Rapid detection and sizing of nanoscale particles are of increasing importance in various fields, such as early-stage biomedical diagnostics and treatment, process control of semiconductor manufacturing, and explosive and environmental monitoring.
A nanofiber array for single nanoparticle detection, shown on the front cover of Advanced Materials, issue 44/2014.
Recently, a group led by Professors Xiao Yun-Feng and Gong Qihuang at Peking University, collaborating with their colleagues from Zhejiang University, has developed a novel nanofiber-array sensor, and experimentally demonstrated its potential in the detection and sizing of single nanoparticles in an aqueous environment. The result was published in Advanced Materials as a front cover story (DOI: 10.1002/adma.201402085).
Over the past few years, it has been demonstrated that when the diameter of an optical fiber is reduced to the scale of an optical wavelength, there is a strong evanescent field outside the nanofiber, which is very sensitive to the refractive index change of the surrounding medium. Optical nanofiber biosensors are being extensively investigated due to their advantages of having a simple configuration, low cost, label-free property and remote-sensing capability.
In this work, the researchers fabricated nanofiber pairs with uniform diameter, and placed them into a microfluidic channel. “When nanoparticles in the microfluidic channel are attached to the nanofiber surface, the transmitted power decreases, because the nanoparticles scatter and absorb a portion of the evanescent light,” said Yu Xiao-Chong and Li Bei-Bei, the two Ph.D. students in Xiao’s group. Benefiting from the strong evanescent fields of the nanofibers, the decrease in the transmitted power induced by an individual nanoparticle is typically larger than the noise level.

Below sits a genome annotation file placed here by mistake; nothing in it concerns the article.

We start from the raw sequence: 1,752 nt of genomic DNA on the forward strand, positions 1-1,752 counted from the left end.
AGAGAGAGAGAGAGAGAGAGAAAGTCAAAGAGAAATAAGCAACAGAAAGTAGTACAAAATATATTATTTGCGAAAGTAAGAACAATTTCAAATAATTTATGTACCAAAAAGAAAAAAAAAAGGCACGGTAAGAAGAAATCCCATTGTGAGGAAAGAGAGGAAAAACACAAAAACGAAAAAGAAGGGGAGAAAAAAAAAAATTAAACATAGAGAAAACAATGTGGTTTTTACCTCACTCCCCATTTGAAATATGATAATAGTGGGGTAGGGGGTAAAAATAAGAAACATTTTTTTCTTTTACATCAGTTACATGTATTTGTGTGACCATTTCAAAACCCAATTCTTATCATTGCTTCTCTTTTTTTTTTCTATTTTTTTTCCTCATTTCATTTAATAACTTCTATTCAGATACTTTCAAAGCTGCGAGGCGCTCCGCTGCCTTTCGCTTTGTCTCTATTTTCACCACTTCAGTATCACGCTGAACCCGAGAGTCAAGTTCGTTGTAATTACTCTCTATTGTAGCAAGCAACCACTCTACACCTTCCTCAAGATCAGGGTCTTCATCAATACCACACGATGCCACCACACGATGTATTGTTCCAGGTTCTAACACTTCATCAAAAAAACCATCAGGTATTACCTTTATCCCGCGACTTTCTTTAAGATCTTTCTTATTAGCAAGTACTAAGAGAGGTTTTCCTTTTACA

By monitoring the step changes in the transmission of the nanofiber, detection and sizing of nanoparticles with single uniform radius (~ 100 nm) and of mixed nanoparticles with two different radii (100 nm and 170 nm) are both realized in their experiment. Moreover, by employing plasmonic enhancement, detection of single gold nanorods with much smaller sizes (diameter ~ 16 nm, length ~ 40 nm), is also demonstrated.
"Another advantage of this new sensor is that the nanofiber pair can be easily extended to an array containing more nanofibers with uniform diameter, which is important for achieving sensing with short response times,” said Professor Xiao, the leading scientist of the project. “This promises a bright future for fast biodetection by using label-free nanofiber sensors.”